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I'm building a Windows Forms system (in C# if it matters to anyone) that provides an application automation service. As this application is targeted at users who are not computer savvy, I've decided to simplify things for the user with a wizard UI. I'd like to avoid coupling the views and view engine (from which the Wizard will be built) to the automation engine.

The problem I'm having is that the automation engine, which runs on a separate thread while it does its thing, needs to report status information back to the user, as well as listen for cancel or pause events from the user. Since I don't want the view engine or the automation engine to rely on each other, I'm having a hard time figuring out how to provide for this information conduit.

Any insights into this issue I'm having would be greatly appreciated. I've been wracking my brain for a couple weeks now on this point, and I really don't want to give up and just couple everything together.

If anyone needs additional details to help come up with some sort of idea please let me know and I'll be happy to provide them.

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1 Answer 1

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Why not have a thread safe object in the middle that serves as a communication platform between the two? This class would have events of its own as well as properties and methods that provide ways to input and extract needed information. You could even take this a step further and if you have multiple wizards and automation platforms running at the same time if they are uniquely identifiable I would set up a hash of wizard id to platform id and your object could handle communications for multiple pairs at a time. This would require being very careful that everything is thread safe and that the communication you are performing is only using information that is relevant to that wizard-platform pair.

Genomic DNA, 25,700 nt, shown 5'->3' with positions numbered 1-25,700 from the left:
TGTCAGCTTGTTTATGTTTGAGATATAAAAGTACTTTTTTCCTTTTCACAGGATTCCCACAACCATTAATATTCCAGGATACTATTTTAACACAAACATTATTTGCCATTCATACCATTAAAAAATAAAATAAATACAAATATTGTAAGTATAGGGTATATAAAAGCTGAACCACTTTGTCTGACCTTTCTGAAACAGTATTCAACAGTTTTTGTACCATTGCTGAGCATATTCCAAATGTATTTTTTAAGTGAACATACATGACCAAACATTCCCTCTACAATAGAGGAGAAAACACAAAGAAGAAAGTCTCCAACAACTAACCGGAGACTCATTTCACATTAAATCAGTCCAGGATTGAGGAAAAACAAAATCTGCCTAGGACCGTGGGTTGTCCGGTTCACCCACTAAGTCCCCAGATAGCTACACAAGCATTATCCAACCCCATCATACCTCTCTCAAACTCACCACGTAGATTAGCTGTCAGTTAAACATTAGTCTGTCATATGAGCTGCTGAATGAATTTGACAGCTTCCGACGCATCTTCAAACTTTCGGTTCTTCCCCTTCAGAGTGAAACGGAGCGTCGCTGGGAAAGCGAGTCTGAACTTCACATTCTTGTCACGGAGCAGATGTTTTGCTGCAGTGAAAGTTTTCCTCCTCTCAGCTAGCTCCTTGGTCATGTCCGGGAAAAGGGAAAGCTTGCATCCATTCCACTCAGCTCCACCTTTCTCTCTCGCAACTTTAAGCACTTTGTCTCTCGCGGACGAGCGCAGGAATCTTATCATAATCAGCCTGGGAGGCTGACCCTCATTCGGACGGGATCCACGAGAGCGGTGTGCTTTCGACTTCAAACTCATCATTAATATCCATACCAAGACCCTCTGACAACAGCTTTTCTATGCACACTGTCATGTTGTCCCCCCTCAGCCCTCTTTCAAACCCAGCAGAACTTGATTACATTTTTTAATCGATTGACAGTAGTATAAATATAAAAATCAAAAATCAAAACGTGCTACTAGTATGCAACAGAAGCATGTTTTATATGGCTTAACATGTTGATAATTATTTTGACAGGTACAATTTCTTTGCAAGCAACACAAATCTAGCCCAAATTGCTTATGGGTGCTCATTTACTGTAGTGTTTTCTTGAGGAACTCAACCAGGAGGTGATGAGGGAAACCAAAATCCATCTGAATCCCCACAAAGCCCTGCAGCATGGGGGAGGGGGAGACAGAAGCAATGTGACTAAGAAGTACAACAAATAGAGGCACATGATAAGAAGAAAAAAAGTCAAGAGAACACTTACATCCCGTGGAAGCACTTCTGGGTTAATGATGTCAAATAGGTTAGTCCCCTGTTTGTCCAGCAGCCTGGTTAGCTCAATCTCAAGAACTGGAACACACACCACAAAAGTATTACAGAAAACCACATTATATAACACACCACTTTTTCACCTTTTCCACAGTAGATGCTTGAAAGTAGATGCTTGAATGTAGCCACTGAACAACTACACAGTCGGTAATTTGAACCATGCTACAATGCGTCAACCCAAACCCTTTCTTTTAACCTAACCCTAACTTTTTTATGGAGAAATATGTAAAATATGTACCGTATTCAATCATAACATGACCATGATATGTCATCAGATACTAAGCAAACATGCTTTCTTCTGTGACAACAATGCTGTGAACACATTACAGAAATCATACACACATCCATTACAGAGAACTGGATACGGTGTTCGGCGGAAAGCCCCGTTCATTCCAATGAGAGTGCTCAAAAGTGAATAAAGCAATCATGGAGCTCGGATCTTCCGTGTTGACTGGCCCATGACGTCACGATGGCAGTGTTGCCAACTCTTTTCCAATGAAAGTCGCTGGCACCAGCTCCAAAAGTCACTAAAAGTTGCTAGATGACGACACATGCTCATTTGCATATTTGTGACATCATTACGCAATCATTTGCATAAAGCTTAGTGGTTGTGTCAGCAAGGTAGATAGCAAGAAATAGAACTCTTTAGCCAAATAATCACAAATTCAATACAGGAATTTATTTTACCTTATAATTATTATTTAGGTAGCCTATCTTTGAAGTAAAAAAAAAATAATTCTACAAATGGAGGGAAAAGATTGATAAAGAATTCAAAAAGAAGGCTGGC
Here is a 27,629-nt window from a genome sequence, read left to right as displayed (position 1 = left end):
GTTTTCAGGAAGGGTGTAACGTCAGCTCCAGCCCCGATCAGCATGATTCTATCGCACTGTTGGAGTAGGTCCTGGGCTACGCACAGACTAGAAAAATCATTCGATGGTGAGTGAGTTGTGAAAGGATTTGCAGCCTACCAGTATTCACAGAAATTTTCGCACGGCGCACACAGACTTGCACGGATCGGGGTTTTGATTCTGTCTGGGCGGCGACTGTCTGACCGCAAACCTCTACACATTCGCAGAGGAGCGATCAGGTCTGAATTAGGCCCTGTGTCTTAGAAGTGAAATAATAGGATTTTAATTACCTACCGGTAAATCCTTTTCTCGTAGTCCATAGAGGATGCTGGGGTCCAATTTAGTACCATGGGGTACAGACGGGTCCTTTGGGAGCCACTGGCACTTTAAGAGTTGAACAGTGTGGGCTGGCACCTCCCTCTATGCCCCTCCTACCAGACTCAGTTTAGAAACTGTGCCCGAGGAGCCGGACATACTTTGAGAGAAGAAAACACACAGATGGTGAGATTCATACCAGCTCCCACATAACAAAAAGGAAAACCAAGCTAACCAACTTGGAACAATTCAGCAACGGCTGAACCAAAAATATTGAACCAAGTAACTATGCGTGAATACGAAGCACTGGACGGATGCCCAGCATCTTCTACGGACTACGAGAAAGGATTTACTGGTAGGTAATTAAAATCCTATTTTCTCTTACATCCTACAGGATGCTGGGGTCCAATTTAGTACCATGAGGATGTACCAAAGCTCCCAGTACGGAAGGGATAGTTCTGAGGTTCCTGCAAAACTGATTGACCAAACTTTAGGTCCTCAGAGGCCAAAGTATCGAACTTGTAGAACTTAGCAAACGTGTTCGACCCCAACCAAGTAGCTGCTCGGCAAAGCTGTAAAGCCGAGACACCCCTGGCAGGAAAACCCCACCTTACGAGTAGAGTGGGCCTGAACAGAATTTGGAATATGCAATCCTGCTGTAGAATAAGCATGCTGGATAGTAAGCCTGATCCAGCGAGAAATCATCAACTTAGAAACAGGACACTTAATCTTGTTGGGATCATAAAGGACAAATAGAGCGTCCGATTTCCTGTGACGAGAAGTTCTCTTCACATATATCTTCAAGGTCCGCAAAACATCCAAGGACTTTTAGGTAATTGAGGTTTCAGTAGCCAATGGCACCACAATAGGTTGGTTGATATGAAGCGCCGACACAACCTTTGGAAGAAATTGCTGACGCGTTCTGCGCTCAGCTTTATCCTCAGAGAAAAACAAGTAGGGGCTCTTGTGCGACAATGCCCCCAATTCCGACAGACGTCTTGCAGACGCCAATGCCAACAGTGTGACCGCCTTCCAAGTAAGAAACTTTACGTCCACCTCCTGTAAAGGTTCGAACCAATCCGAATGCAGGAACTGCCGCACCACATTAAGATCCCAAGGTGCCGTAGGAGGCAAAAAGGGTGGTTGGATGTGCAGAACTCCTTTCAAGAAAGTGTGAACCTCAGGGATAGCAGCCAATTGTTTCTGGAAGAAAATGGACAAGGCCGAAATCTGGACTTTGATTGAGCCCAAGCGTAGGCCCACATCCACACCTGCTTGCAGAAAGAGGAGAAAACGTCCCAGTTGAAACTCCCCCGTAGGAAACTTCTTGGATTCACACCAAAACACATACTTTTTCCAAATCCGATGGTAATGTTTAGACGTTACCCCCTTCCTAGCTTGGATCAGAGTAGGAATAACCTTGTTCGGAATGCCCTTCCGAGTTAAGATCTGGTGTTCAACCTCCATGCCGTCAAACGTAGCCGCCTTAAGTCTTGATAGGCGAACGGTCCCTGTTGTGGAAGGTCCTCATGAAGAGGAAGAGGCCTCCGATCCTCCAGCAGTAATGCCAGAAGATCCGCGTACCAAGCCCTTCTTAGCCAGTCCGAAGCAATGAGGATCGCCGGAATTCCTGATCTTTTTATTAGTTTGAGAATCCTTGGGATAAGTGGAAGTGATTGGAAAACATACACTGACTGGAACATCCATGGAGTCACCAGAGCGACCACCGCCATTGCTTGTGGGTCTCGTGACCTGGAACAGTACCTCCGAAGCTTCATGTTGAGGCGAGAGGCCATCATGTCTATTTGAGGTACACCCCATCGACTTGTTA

I know this is a broad answer, but I would look at this approach before any other. It gives you the desired separation of concerns and also serves to provide you a communication platform that can be as versatile as you design it to be.

Finally, a word of advice, which you probably don't need. You should not make the communication class dependent on anything that could possibly cause you to run into a circular reference issue. I would make the class as agnostic as reasonably possible, any objects that it requires should be separate from the objects that the wizard/platform requires, unless those are rather generic in nature, so that you have true separation of concerns.

Hope this helps.

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I ended up creating a messaging pipeline that I can pass to both the view engine (and its views) and to the services they need to communicate with. Thanks =) –  Erik Forbes Jun 8 '10 at 14:12
Thank you for letting me know. I am glad my suggestion worked out for you. –  joshlrogers Jun 8 '10 at 16:19

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